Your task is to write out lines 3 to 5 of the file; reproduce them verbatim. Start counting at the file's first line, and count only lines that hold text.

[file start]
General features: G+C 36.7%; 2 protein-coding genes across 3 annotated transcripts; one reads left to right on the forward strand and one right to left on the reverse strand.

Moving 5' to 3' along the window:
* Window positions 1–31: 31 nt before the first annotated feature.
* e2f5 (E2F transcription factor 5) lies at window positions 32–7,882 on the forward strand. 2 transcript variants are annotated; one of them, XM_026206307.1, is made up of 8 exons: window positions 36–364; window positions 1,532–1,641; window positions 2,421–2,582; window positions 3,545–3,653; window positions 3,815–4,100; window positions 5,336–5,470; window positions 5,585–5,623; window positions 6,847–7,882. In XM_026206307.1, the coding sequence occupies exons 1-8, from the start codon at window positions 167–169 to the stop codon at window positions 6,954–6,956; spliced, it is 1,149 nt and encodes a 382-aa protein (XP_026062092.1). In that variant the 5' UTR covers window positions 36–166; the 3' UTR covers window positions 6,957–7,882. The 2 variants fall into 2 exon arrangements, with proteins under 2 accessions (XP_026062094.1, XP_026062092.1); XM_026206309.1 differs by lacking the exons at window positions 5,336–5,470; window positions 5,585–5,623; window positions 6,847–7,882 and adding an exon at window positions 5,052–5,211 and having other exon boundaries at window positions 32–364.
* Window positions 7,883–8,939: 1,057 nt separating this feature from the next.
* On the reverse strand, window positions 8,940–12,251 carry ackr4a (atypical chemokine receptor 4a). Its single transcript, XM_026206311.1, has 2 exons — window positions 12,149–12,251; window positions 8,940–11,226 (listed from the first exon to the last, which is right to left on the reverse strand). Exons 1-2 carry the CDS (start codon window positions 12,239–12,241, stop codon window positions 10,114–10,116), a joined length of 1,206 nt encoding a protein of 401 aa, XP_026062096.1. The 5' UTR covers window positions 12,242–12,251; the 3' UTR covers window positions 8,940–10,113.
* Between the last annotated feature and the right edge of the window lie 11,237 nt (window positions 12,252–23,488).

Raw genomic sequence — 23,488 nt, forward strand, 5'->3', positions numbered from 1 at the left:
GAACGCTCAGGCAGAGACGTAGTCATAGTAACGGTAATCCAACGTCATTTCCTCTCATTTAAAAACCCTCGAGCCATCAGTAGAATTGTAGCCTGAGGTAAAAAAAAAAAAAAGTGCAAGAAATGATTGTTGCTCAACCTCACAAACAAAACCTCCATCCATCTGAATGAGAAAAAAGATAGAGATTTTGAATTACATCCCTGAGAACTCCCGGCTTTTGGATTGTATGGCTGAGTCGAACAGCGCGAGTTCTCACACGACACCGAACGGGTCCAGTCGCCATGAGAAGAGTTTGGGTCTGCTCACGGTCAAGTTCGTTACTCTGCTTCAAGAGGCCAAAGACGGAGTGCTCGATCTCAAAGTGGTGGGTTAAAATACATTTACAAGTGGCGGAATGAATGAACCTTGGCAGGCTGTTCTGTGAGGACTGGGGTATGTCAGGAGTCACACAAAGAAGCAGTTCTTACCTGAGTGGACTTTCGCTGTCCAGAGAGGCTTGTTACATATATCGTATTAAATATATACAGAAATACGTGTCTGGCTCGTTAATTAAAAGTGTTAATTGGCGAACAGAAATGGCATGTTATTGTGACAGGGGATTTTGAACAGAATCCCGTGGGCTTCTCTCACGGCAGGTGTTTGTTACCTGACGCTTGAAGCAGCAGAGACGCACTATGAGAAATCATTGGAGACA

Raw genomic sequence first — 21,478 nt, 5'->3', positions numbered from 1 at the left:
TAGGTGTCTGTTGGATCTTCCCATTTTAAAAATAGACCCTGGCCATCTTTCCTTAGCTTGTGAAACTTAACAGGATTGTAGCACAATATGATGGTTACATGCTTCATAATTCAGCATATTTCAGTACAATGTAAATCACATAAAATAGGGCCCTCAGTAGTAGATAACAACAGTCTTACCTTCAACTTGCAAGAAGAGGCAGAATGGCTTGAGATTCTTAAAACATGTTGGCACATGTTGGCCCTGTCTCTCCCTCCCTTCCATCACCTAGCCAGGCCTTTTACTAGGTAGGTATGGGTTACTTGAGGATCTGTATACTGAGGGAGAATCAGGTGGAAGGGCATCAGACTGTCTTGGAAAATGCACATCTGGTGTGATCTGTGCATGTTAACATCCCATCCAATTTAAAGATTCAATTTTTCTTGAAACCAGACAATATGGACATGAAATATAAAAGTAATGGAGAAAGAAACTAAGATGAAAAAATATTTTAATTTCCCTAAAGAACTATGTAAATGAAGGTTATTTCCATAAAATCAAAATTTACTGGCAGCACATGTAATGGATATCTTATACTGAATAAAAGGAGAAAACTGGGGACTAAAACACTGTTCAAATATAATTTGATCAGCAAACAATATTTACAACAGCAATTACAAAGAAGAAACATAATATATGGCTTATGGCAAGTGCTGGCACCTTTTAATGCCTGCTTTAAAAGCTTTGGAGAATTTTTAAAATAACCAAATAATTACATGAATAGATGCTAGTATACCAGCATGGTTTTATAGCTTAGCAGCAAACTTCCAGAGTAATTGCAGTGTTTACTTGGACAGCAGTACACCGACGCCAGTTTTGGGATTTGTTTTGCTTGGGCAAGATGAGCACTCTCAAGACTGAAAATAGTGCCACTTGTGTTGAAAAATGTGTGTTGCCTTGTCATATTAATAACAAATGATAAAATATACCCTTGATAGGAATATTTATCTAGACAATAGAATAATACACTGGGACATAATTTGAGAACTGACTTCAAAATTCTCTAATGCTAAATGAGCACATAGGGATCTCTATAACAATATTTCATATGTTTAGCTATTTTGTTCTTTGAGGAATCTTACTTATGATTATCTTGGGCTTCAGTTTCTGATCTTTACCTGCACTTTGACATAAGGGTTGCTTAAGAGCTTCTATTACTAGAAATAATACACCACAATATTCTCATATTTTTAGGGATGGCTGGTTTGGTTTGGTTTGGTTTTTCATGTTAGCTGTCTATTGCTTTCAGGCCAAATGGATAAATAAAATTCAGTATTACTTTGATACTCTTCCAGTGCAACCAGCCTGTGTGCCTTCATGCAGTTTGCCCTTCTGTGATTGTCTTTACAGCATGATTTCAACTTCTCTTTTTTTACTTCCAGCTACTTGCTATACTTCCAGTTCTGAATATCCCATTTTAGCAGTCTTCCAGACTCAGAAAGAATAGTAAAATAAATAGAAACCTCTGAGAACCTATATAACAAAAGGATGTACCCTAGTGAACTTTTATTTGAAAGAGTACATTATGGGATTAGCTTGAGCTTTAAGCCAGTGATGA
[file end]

* Window positions 1–31: 31 nt before the first annotated feature.
* e2f5 (E2F transcription factor 5) lies at window positions 32–7,882 on the forward strand. 2 transcript variants are annotated; one of them, XM_026206307.1, is made up of 8 exons: window positions 36–364; window positions 1,532–1,641; window positions 2,421–2,582; window positions 3,545–3,653; window positions 3,815–4,100; window positions 5,336–5,470; window positions 5,585–5,623; window positions 6,847–7,882. In XM_026206307.1, the coding sequence occupies exons 1-8, from the start codon at window positions 167–169 to the stop codon at window positions 6,954–6,956; spliced, it is 1,149 nt and encodes a 382-aa protein (XP_026062092.1). In that variant the 5' UTR covers window positions 36–166; the 3' UTR covers window positions 6,957–7,882. The 2 variants fall into 2 exon arrangements, with proteins under 2 accessions (XP_026062094.1, XP_026062092.1); XM_026206309.1 differs by lacking the exons at window positions 5,336–5,470; window positions 5,585–5,623; window positions 6,847–7,882 and adding an exon at window positions 5,052–5,211 and having other exon boundaries at window positions 32–364.
* Window positions 7,883–8,939: 1,057 nt separating this feature from the next.